“True wisdom comes from knowing that you know nothing.” – Bill & Ted’s Excellent Adventure
I was thinking of things completely unrelated to the sport and science of cycling when I began to read this article. The article on the Physics Today website tries to discern between belief and knowledge. The author Helen Quinn is a theoretical particle physicist at Stanford so she’s kind of smart. She also was the president of the American Physical Society in 2004.
I always knew that in science, you never really know anything. You get a hypothesis and try to prove it wrong. You prove it right by excluding all else. As Sherlock Holmes has said, “Once you have eliminated everything that is impossible, whatever is left, no matter how improbable, must be the truth.”
So that begs the question in science, “How do you distinguish between what you believe is true and what you know is true?” Given all the interpretations going on at the LNDD and then the mouthing off by Dick Pound, this seems a good time and place for a lesson for watching what you say. Therefore, Dr. Quinn’s article is now required reading for anyone interested in Floyd Landis, carbon isotopes, T/E ratios, etc.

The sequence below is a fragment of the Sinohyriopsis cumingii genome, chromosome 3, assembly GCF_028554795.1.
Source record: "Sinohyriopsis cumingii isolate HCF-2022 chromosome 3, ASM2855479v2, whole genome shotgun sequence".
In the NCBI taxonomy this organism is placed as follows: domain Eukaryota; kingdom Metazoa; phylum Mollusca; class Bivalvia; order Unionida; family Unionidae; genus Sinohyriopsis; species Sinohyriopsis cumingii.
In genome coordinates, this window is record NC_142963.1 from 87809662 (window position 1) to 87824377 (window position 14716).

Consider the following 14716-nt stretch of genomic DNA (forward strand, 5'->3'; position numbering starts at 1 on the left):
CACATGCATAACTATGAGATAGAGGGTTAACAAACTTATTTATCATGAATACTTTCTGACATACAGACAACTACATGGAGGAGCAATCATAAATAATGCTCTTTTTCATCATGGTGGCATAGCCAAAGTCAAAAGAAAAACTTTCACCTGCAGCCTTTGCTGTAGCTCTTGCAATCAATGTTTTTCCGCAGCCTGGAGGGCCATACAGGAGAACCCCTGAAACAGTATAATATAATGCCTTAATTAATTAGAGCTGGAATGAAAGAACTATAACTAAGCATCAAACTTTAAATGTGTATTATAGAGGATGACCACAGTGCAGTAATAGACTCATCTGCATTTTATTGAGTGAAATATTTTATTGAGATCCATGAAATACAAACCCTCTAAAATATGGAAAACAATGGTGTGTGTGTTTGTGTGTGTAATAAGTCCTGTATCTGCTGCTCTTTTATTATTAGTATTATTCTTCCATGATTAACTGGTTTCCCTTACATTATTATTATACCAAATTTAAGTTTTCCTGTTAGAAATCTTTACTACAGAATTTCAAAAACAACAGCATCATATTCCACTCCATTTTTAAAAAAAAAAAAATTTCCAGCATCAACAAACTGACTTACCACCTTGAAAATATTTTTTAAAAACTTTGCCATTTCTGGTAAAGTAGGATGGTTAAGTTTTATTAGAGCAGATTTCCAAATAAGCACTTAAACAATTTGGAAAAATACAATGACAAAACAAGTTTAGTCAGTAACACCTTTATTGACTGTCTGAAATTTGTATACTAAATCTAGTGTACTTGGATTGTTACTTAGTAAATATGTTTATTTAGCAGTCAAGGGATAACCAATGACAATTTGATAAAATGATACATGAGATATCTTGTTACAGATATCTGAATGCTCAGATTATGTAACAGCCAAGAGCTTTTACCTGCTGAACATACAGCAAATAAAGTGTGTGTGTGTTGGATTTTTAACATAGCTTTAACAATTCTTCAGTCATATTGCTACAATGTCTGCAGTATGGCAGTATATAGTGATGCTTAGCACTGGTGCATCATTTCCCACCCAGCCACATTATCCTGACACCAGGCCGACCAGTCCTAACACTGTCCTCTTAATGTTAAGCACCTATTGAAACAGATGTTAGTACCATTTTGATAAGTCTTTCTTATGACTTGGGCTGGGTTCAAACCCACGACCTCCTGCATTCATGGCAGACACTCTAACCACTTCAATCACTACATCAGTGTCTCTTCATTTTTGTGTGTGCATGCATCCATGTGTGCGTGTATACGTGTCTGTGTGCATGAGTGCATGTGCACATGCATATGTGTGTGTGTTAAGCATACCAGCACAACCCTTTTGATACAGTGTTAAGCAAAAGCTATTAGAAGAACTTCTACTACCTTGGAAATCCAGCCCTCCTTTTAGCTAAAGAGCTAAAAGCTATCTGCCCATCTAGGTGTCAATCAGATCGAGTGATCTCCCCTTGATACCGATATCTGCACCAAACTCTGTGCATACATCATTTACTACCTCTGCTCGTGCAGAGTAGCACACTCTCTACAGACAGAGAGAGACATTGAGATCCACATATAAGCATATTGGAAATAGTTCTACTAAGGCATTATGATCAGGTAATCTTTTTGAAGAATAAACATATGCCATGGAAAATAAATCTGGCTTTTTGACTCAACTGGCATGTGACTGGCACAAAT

For most people a belief is an article of faith, a hypothesis or a theory is not much different from a guess, and as for knowledge—well, that is not very different from a belief, except that most people are much more certain of what they believe than of what they know.
Interesting but surely, good scientists know what they know and what they don’t. Right? I mean Dick Pound and the LNDD sound like they are sure of their testing and the interpretation of their tests.
Any good scientist has a conscious range of knowing, from established fact to hunch. We continually reevaluate the status of ideas along that continuum. We serve science poorly when we either over- or underclaim the confidence with which we know something. One of the things that makes us scientists is our intricate examination of knowledge—our understanding of what we know, of how we know it, of what evidence supports it, and of the limits of that evidence.
Hmmm. Mr. Pound it might be worth a trip to Stanford.